While the potential of stem cells is recognized, their proliferation and differentiation must be more precisely controlled to maximize the production of therapeutically relevant cells and for cell replacement therapies to minimize contamination with residual cells that can give rise to side effects. How can engineers make contributions to address these challenges? With contributions from pioneers and experts, Stem Cell Engineering: Principles and Practices highlights recent advances in the understanding of the cellular and molecular composition of the stem cell niche, as well as approaches to build upon this basic information to direct stem cell differentiation into therapeutically valuable lineages.
The growing recognition of stem cells as an important and exciting field will continue to draw investigators with diverse backgrounds—from biology, engineering, and the physical sciences—and thereby enable further progress in these and other new directions. This book discusses advances made during the last decade that have led to increasingly defined culture systems for growing stem cells, starting from co-culture with feeder cells in the presence of serum to growth on synthetic substrates in defined medium. In addition to highlighting many recent advances, it underscores the need for future work.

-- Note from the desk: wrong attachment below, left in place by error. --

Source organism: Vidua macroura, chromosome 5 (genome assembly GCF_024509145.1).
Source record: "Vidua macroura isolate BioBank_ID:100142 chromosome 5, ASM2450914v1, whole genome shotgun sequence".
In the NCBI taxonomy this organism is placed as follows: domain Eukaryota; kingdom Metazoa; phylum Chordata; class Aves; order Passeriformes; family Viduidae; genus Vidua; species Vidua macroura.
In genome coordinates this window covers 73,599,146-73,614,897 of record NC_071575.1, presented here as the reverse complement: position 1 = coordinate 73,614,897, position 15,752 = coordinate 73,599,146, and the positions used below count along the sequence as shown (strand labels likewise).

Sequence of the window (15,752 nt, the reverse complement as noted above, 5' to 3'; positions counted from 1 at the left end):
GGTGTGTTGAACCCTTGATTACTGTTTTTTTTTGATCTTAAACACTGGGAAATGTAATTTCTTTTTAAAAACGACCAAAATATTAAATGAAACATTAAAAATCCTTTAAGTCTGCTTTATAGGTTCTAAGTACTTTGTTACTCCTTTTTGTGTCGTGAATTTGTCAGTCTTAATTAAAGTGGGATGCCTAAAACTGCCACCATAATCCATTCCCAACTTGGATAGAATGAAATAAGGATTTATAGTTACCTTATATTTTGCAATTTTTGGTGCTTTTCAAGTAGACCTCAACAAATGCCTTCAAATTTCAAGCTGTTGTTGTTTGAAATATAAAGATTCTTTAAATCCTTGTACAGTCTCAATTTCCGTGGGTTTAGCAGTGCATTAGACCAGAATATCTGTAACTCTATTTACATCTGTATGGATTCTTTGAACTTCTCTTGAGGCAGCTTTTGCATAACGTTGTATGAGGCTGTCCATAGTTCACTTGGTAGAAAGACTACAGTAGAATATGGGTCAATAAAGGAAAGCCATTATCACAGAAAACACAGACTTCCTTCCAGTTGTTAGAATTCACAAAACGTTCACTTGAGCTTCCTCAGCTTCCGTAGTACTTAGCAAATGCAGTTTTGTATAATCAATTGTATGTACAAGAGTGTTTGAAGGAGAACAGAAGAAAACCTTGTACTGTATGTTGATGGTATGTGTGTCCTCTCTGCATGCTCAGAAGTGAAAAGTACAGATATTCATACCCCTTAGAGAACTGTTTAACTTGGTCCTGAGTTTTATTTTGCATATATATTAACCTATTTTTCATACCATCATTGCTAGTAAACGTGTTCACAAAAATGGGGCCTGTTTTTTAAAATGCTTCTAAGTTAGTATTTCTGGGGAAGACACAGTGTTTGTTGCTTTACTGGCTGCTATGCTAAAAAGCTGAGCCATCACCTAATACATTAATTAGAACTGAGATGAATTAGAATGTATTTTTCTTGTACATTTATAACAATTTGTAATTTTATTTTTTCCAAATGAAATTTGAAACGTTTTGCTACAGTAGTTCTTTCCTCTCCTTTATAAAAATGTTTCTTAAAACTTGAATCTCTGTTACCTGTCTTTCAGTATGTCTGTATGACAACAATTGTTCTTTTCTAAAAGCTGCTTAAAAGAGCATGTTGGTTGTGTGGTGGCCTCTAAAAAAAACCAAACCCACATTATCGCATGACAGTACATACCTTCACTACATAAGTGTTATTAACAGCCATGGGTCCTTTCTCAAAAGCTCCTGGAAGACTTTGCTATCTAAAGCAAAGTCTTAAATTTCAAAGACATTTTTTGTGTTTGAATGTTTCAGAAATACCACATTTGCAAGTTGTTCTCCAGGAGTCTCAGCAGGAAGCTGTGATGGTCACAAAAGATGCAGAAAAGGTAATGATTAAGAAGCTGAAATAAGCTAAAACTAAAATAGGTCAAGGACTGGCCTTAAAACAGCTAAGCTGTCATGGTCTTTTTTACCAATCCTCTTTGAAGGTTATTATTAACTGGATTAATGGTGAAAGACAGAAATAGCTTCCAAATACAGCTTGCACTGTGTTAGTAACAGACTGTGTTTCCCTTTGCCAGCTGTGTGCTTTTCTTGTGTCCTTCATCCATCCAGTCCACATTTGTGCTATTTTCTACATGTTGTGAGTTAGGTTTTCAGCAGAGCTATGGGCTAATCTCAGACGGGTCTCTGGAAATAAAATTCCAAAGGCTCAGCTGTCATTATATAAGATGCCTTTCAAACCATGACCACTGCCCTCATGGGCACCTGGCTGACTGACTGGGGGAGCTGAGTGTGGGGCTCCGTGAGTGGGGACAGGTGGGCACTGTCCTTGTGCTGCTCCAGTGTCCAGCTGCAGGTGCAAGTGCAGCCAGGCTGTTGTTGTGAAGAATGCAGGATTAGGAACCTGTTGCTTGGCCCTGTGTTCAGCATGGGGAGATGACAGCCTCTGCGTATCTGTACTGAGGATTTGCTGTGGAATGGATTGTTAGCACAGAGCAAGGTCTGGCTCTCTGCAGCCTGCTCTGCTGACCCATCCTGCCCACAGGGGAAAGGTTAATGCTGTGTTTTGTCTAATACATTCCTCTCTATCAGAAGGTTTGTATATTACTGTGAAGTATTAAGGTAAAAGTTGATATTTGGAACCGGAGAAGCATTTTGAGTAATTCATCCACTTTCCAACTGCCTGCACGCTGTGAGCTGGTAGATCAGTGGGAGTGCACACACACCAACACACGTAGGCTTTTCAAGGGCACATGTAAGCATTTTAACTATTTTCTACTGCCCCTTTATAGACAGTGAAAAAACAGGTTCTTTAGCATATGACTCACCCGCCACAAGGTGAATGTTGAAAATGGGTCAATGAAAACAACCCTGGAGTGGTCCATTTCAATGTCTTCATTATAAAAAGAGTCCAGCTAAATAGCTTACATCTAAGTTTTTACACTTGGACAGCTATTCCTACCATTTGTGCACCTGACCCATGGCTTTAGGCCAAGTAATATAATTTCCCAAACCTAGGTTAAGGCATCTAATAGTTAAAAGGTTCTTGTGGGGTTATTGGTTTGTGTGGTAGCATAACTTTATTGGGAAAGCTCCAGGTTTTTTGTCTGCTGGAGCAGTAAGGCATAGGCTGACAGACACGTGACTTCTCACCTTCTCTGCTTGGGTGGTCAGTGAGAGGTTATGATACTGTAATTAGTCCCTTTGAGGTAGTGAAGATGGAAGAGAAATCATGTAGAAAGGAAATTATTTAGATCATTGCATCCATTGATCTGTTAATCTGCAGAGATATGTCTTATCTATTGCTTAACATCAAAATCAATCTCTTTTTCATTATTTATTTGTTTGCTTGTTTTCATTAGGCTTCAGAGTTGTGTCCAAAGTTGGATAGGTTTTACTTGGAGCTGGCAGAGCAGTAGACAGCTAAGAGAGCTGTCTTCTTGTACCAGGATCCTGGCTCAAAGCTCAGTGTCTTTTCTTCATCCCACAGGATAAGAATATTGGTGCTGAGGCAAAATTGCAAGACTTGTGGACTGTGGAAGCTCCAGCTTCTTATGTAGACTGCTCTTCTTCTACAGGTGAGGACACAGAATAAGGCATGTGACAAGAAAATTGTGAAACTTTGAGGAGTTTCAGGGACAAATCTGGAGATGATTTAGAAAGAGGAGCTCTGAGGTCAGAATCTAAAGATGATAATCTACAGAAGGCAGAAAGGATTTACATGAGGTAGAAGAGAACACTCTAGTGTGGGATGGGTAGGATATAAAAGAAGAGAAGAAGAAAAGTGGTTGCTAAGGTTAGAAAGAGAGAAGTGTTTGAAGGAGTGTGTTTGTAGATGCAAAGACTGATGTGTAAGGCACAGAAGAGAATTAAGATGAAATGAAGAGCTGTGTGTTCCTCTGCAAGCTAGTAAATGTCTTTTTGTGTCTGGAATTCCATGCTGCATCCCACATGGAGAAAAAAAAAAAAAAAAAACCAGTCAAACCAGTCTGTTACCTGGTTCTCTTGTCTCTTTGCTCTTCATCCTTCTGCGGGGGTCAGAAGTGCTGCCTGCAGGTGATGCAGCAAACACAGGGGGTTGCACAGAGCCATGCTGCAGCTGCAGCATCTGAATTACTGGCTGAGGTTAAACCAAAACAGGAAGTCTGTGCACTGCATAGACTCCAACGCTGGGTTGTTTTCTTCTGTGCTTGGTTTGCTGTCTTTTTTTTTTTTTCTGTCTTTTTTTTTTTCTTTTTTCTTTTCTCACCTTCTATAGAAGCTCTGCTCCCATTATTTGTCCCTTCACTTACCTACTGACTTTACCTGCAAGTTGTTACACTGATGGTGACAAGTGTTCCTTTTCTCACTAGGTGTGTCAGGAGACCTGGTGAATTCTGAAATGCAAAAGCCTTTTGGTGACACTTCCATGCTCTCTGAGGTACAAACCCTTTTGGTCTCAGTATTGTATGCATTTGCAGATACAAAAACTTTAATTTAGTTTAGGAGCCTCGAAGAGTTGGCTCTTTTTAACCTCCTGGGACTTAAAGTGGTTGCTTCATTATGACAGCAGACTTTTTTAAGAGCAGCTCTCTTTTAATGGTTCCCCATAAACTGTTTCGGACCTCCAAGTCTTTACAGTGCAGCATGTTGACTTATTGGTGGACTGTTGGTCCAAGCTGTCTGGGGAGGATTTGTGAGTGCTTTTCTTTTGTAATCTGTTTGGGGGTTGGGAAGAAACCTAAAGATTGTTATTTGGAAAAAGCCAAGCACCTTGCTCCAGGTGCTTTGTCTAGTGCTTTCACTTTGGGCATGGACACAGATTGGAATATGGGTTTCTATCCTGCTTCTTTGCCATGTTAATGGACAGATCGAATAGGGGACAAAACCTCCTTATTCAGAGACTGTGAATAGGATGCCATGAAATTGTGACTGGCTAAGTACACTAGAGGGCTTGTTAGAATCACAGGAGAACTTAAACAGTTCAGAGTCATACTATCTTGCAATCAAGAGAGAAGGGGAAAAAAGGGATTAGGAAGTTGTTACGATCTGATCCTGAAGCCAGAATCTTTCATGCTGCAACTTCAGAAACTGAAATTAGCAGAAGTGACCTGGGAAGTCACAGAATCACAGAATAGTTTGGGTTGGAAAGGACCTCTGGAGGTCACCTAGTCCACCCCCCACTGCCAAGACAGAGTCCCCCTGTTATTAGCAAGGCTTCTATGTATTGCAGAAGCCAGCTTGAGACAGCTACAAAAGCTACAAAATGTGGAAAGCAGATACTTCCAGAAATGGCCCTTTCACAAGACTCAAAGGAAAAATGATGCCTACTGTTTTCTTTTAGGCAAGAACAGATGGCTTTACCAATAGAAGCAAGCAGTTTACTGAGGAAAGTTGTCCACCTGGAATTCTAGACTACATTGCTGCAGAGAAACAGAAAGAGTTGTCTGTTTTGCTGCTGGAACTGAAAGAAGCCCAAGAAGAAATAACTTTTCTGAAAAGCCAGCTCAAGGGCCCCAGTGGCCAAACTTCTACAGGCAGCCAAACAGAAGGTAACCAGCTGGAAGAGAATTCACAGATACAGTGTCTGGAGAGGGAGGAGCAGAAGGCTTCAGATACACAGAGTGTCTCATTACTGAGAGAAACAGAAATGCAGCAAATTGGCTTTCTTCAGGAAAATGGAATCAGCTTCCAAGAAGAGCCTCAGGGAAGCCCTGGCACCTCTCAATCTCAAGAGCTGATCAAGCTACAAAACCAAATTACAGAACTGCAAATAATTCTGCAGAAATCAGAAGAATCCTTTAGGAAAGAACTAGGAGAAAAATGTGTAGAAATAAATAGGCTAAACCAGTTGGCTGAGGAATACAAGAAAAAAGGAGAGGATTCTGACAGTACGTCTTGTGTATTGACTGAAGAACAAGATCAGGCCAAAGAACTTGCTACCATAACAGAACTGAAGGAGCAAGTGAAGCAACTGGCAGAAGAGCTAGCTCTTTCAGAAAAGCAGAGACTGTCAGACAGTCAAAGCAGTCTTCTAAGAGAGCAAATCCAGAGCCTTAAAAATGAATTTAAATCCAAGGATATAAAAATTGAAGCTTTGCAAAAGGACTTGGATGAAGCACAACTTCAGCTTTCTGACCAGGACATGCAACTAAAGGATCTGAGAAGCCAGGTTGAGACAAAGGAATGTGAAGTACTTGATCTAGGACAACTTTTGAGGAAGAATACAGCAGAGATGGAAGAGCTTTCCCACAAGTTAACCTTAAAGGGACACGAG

Table of Contents
Engineering the Pluripotent Stem Cell Niche for Directed Mesoderm Differentiation. Cell Mechanobiology in Regenerative Medicine: Lessons from Cancer. Systems-Engineering Principles in Signal Transduction and Cell-Fate Choice. Biomaterial Scaffolds for Human Embryonic Stem Cell Culture and Differentiation. Stem Cells and Regenerative Medicine in the Nervous System. Stem Cells and Regenerative Medicine for Treating Damaged Myocardium. Stem Cells and Hematopoiesis. Synthetic Biomaterials and Stem Cells for Connective Tissue Engineering. Derivation and Expansion of Human Pluripotent Stem Cells. Bioreactores for Stem Cell Explansion and Differentiation.
David Schaffer, Joseph d. Bronzino, Donald R. Peterson